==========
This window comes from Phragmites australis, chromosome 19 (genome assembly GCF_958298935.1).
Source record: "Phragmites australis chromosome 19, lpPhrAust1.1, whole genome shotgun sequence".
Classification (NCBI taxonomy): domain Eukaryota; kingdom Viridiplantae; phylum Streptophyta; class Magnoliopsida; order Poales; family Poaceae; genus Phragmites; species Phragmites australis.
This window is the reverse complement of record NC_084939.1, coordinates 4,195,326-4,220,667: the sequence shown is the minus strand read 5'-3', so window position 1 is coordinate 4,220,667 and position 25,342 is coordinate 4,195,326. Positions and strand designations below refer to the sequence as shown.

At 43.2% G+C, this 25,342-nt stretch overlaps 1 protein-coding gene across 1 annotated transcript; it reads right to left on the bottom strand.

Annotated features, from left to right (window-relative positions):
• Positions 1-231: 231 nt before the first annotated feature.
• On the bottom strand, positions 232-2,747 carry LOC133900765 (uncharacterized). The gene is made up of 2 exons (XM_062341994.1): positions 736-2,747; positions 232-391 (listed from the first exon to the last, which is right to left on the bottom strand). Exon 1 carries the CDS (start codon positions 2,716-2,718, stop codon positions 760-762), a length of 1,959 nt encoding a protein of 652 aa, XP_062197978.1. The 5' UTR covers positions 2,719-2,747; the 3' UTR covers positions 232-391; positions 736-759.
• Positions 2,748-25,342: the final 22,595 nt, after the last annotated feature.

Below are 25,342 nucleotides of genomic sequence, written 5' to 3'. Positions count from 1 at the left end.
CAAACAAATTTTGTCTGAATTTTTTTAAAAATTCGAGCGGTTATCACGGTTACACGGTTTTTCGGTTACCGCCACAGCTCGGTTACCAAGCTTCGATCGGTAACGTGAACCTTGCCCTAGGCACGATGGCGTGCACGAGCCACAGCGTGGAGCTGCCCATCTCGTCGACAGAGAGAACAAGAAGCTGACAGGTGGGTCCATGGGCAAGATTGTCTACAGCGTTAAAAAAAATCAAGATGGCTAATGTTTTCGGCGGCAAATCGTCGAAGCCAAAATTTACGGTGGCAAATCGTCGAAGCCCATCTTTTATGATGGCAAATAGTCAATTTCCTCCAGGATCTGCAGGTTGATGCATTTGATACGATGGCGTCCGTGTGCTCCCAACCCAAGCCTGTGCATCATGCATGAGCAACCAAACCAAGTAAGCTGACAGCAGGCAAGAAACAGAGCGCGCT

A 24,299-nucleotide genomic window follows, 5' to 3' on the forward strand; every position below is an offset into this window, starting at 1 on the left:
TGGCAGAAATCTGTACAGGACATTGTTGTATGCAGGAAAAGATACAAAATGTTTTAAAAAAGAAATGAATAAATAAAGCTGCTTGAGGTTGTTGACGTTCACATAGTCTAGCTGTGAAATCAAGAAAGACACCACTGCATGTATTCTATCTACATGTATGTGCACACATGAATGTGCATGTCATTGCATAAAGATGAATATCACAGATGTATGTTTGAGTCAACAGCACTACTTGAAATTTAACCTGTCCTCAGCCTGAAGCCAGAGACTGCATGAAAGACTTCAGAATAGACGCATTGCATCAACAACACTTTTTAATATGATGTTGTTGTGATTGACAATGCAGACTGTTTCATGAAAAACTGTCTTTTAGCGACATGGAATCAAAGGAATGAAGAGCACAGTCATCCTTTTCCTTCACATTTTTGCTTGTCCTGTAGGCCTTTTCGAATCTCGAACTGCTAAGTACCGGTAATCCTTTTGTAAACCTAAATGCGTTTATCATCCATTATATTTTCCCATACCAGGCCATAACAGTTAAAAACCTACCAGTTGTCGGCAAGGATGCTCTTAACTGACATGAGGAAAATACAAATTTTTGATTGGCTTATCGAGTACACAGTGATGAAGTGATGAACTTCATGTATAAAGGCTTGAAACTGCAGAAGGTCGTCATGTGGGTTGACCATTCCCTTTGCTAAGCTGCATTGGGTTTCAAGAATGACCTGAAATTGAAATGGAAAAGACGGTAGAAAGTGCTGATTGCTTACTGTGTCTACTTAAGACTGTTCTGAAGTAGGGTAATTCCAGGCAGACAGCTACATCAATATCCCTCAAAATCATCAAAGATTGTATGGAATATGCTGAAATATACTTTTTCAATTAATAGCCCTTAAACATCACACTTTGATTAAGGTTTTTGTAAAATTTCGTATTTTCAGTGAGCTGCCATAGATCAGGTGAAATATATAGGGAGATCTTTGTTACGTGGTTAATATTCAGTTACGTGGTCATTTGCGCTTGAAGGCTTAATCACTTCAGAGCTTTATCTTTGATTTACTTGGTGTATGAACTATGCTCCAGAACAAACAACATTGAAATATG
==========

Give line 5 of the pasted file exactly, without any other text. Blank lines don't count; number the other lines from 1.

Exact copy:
At 43.2% G+C, this 25,342-nt stretch overlaps 1 protein-coding gene across 1 annotated transcript; it reads right to left on the bottom strand.